Walmart Vs. Mrs. Pineda’s Alfalfa Field
Teotihuacan, or what the Aztecs called the “city of gods,” has a temple complex and pyramids, and is central to Mexico’s culture. In 2003, Walmart de Mexico thought Teotihuacan’s exploding population and dependence on local shops was the prime spot for expansion. Walmart’s ideal location was a plot on Elda Pineda’s alfalfa field—it was close to the town’s main entrance and next to the historic pyramids. Walmart estimated that there would be 250 customers an hour. Unfortunately, a plan for new zoning was already being rushed through the government. And on the eve of the vote on Aug. 6, there was no notice that Walmart would be on Pineda’s land—there wasn’t even a sign that Walmart made a request.
Bribes Come, Map Changes
But later that month, Walmart’s American bosses approved an $8 million plan to build a Bodega Aurrera in Pineda’s field. Once the government’s Gazetta publishes a new zoning plan, it officially goes into effect. But before this happened, Walmart took some “curious steps”: it launched a study of the soil in Pineda’s field and it submitted an application for a permit. The Times found evidence on a computer disc that the zoning map was changed sometime between Aug. 6 and Aug. 20 to include a commercial zone on Pineda’s field. The new zoning plan was published on Sept. 11. The very next day, Walmart de Mexico authorized five bribes totaling $221,000, including a $52,000 bribe for the Bodega Aurrera. Walmart officials did not pay the bribes themselves; as always, that task was given to outside lawyers who would deliver untraceable envelopes of cash, sometimes up to $280,000 to “expedite” a single permit.
Roadblocks Don’t Matter
But Walmart was facing roadblocks to building a new store in Teotihuacan. The town’s director of urban development refused to grant the company a construction permit, largely because it lacked several approvals, like an environmental permit. But on June 11, 2004, Mayor Guillermo Rodríguez told the members of the municipal council to meet with representatives from Walmart to discuss the building project. “They say that if we don’t solve this quickly, they will leave,” he told them. A vote was held on the issue the following week. When a council member pointed out that Walmart had not even submitted a formal written request, Rodríguez replied, “That’s a detail we omitted.” The vote was unanimous in Walnart’s favor and construction began the following week. Although Rodríguez denies taking a bribe, saying, “I didn’t receive any money from Walmart,” he did begin a massive spending binge the very same month. He spent over $30,000 to begin building a new ranch and $1,800 on a Dodge. The car was used, but it was a large amount of money to spend in one month for someone whose salary was only $47,000 a year.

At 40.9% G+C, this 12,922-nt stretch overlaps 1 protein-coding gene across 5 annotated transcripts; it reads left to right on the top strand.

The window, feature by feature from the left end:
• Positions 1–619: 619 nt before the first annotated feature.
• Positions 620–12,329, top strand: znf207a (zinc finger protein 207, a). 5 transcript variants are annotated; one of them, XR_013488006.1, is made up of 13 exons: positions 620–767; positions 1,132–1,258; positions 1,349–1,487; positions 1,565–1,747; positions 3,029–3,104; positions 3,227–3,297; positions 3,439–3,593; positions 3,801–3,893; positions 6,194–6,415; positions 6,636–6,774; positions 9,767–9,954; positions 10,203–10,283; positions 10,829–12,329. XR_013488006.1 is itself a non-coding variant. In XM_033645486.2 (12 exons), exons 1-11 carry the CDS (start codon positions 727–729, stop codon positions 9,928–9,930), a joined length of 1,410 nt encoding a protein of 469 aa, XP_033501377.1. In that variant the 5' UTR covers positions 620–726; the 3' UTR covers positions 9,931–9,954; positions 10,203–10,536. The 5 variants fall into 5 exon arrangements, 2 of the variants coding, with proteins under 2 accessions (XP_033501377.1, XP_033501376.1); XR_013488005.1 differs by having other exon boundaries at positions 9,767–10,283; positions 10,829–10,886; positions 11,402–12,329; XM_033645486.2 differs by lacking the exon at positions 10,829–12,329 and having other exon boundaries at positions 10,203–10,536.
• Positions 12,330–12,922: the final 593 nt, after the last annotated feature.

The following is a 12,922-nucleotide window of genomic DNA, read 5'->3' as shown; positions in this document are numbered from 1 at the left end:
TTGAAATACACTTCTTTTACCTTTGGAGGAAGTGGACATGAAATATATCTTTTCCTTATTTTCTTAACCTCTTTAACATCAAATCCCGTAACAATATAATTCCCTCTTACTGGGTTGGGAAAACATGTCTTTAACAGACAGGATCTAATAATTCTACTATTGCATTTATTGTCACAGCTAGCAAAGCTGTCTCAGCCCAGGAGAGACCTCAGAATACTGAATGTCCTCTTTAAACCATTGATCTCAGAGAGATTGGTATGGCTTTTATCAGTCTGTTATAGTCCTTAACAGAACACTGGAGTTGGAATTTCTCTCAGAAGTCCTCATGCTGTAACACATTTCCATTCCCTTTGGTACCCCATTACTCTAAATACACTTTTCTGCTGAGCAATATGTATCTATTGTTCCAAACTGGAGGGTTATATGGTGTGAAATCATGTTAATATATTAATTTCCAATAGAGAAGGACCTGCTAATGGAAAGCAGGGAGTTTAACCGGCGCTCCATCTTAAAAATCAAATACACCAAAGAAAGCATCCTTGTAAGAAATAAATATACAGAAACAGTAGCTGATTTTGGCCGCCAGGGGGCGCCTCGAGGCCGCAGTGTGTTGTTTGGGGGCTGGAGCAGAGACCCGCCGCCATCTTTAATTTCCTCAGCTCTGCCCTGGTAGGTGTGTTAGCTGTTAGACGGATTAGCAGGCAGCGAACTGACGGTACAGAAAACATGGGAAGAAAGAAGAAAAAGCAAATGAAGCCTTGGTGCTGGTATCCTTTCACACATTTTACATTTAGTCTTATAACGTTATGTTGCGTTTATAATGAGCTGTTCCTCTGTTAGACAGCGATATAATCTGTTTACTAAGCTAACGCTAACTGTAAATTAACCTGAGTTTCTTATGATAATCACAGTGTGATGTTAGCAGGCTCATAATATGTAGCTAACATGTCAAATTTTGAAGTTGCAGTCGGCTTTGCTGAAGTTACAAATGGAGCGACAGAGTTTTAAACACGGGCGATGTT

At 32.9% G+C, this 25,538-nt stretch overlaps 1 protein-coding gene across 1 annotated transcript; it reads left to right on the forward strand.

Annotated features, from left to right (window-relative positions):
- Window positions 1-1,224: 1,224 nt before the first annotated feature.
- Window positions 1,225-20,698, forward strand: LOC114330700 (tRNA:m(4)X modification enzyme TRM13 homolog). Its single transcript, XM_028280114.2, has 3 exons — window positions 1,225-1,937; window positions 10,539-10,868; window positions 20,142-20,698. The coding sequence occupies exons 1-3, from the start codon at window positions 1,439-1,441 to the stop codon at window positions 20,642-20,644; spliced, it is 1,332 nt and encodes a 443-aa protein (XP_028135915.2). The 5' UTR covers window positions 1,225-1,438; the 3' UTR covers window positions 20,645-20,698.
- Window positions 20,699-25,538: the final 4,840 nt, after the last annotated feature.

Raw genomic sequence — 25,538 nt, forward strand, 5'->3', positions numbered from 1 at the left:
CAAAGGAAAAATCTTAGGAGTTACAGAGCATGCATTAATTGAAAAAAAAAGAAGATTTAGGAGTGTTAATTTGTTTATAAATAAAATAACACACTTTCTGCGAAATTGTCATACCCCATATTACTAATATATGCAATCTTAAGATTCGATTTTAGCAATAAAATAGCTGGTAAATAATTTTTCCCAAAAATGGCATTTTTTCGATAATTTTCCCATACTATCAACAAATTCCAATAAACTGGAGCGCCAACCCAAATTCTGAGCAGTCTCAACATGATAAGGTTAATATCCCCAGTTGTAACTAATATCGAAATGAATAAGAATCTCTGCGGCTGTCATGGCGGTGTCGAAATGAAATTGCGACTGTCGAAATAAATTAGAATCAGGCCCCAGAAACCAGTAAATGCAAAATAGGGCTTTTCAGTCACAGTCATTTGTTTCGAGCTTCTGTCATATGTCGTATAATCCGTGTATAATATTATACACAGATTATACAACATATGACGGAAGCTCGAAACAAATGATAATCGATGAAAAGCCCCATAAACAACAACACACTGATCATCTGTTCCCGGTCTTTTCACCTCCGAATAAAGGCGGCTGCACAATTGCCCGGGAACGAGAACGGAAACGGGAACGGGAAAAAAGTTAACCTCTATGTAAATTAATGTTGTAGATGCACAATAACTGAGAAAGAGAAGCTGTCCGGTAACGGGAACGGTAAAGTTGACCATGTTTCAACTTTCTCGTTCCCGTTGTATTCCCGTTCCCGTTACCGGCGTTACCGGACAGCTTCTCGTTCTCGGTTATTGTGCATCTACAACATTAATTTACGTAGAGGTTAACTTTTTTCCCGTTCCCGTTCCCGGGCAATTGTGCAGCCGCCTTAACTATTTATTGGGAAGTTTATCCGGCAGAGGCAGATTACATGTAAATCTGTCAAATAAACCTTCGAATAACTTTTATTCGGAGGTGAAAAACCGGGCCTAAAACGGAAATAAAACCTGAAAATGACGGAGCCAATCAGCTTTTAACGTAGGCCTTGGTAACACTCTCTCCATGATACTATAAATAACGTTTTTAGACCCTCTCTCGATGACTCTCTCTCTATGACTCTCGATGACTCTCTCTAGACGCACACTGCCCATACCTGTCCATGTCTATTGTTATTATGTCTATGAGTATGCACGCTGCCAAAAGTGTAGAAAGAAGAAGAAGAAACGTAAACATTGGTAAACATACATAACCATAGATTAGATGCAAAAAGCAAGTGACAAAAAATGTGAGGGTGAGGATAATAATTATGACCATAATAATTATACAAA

Bypassing the Pyramids’ Guardians
But the buck didn’t just stop with the council and the zoning officials. Because of the pyramids in Teotihuacan, the approval of the National Institute of Anthropology and History, or INAH, is necessary for any building permits. But local archeologists in the INAH say the agency had never been contacted for a survey, since a survey could very well kill the project. Residents called INAH to complain, and the archeologists went to the area’s top lawyer, Juan Carlos Sabais, in Teotihuacan, who would be the one who would to review the permit paperwork and prepare the official liberation letter. Sabais led a group of INAH officials to the site on July 16, and when the workers claimed to have an INAH permit, he ordered them to stop construction. By the time Sabais returned to his office, senior INAH officials from Mexico City were calling and demanding to know why he had ceased production. That was when he discovered that Walmart had managed to get construction permits without INAH permission. According to Cicero, the lack of permit was the result of an “official donation” by Walmart of $45,000 and a “personal gift” of $36,000. Every INAH official has denied receiving any money from Walmart, and instead insisted that Walmart did not need a survey due to a 1984 survey—which Sabais said the INAH dug up to justify its actions.
Here Come the Protests
By 2004, residents had caught on to what they suspected were shady practices by Walmart. Many suspected something “dirty” had taken place. Protesters demanded the mayor show them the construction permit—which is when Rodríguez admitted that Walmart didn’t actually have one. They asked him to stop construction and hold hearings, and he agreed to think about it—but two days later, Rodríguez issued Walmart a construction license. What the protesters didn’t know is that Walmart had already paid off Purificación’s neighborhood leaders—but the money came with strings: if there were any protests, Purificación’s leaders had to loudly and visibly support Walmart. While protesters began calling for Rodríguez’s resignation, the protest leaders themselves began getting calls urging them to drop their crusade. But the protests only grew—and then influential politicians began to take notice.
Lack of Evidence
Despite reports of possible bribes, Walmart’s leaders in the United States made no effort to investigate Walmart de Mexico. Roughly a year after the supermarket opened in Teotihuacan, Cicero met with Walmart’s lawyers and shared his allegations of corruption and bribery for the first time. His story was also relayed to executives who were on the international-real-estate committee. Despite the fact that the allegations came at the same time that the comptroller of the state of Mexico was investigating whether officials had broken laws, Walmart did not share any of Cicero’s information with authorities in Mexico. When the investigation was completed, the comptroller’s office announced that it had found no evidence of wrongdoing and said that those opposed to the building project have not presented any proof.